The lungs are the two organs located beneath the rib cage that provide life-sustaining oxygen throughout the body. They are neither symmetrical nor functionally identical, with the left lung consisting of two lobes and the right three. Lung cancer begins when cells of a lung become abnormal and begin growing out of control. When the abnormal cancer cells grow, they can form into a tumor and even spread to other areas of the body (metastasize).
Lung cancer is designated by two types: Small Cell Lung Cancer (SCLC) and Non-Small Cell Lung Cancer (NSCLC). Both are named for the kinds of cells found in the cancer and how the cells appear when viewed under a microscope. The cancer cells of each type grow and spread in different ways. Read more about the specific types of lung cancer.
If there is a suspicion that you may have lung cancer, your doctor will order tests to look for cancerous cells and make a lung cancer diagnosis. There are a variety of tests that can be used to diagnose either Non-Small Cell or Small Cell Lung Cancer; your doctor may recommend one (or more) of the following tests:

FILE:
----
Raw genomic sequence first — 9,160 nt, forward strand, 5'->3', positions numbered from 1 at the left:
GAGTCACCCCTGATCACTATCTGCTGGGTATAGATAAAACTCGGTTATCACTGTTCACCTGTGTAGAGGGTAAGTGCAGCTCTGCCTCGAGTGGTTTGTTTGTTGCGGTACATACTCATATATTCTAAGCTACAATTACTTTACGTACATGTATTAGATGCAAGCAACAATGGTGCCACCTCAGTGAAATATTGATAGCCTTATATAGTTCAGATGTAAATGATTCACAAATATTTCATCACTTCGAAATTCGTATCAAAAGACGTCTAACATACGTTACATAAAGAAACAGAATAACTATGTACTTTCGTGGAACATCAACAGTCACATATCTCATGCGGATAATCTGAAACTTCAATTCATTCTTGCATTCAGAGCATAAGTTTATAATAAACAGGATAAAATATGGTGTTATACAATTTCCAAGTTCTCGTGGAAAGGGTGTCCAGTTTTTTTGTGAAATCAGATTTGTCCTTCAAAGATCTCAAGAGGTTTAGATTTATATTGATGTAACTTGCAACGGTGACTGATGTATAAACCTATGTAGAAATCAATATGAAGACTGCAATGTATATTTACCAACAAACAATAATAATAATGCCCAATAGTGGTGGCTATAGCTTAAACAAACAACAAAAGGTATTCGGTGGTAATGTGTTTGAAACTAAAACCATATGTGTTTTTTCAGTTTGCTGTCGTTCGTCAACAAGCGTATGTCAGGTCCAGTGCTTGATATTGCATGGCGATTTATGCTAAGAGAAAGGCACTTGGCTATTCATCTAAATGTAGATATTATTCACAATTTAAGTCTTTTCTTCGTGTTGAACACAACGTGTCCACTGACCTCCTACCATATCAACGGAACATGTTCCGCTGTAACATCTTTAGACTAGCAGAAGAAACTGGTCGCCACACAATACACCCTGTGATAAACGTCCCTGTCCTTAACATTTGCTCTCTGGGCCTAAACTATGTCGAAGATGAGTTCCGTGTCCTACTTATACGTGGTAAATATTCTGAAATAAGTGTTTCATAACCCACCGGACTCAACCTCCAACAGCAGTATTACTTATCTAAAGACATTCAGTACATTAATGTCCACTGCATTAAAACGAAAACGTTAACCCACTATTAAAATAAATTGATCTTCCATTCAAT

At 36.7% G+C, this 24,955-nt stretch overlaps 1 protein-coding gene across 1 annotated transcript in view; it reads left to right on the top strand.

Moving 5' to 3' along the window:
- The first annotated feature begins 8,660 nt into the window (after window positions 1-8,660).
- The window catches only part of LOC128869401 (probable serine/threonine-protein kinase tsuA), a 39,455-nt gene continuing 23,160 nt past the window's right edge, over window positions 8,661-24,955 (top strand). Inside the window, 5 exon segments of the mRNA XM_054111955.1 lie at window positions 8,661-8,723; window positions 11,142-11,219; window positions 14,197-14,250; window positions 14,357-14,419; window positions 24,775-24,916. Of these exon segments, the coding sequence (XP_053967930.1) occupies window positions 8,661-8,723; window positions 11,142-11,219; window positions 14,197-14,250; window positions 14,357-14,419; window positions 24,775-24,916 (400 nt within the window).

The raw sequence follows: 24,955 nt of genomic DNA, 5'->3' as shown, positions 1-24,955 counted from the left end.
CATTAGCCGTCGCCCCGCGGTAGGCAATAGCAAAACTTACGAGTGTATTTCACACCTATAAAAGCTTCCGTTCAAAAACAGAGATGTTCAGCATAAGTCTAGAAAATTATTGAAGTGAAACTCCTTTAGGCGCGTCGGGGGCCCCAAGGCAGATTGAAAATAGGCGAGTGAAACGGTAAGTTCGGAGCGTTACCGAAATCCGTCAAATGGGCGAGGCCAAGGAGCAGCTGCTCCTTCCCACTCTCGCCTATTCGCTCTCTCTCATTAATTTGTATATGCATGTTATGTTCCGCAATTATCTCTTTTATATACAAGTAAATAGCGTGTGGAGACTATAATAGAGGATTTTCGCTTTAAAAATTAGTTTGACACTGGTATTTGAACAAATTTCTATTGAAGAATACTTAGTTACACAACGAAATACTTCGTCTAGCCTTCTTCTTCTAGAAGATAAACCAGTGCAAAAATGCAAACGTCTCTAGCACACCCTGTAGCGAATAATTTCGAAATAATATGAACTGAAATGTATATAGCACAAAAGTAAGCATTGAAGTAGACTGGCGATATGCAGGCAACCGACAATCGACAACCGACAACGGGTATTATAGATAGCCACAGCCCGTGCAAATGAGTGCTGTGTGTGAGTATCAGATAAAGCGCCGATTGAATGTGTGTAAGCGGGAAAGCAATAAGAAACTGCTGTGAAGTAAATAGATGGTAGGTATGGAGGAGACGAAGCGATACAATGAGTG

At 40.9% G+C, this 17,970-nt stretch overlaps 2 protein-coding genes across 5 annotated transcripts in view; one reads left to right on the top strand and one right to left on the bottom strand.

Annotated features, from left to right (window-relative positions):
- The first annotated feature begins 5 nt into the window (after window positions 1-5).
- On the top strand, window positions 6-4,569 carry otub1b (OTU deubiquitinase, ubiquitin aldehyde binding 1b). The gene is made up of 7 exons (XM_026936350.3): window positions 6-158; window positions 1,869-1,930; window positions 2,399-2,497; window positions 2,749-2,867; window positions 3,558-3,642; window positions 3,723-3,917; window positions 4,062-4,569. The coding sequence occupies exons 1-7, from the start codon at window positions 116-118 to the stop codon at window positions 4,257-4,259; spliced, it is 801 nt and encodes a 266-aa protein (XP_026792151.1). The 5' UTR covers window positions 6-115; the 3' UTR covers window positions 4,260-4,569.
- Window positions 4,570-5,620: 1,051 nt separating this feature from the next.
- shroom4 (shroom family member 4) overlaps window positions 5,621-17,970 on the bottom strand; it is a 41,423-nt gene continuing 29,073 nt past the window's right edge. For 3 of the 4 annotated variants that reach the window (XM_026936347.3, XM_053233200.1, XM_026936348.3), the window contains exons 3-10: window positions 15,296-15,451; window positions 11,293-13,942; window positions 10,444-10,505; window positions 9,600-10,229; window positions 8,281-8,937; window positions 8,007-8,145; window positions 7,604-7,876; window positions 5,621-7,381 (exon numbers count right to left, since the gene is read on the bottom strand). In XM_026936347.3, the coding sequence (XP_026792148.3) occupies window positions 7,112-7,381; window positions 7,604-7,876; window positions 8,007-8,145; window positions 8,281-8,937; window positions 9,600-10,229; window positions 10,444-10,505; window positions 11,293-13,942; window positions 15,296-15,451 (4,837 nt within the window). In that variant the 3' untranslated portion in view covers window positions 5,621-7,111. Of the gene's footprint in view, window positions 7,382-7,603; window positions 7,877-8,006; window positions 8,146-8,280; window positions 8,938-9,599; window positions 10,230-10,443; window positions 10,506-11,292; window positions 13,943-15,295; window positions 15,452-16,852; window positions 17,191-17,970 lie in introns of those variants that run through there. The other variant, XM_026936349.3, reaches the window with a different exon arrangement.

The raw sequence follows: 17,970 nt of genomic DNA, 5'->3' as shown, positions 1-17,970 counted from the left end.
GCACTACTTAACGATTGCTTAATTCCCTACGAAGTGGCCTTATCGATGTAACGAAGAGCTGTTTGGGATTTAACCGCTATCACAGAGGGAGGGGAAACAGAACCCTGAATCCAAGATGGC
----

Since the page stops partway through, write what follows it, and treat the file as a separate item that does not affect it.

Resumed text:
- Sputum Cytology
- Imaging Tests
If you've been newly diagnosed with lung cancer, treatment will vary by the type and stage of lung cancer someone is diagnosed with. There are two types of lung cancers: small cell lung cancer and non-small cell lung cancer; however, common treatment options for both types include:
Compass Oncology is united with US Oncology Research in the development in new and novel cancer treatment therapies. At any given time, we have more than 70 active cancer clinical trials going on in the Portland, OR and Vancouver, WA areas. Search for a lung cancer clinical trial that may be ideal for your type of lung cancer.
A person’s cancer journey extends beyond a diagnosis and treatment. Many cancer survivors know that they need lots of support during cancer treatment, but once treatment ends it can be hard to transition to a new way of life. A survivor needs to adjust to new feelings, new problems, and different ways of looking at the world; this is why we’ve compiled a list of Lung Cancer Survivorship Resources in one convenient place.
From Our Blog: More Information About Lung Cancer
Visit the National Cancer Institute where this information and more can be found about Lung Cancer or ask your Compass Oncology cancer care team questions about your individual situation.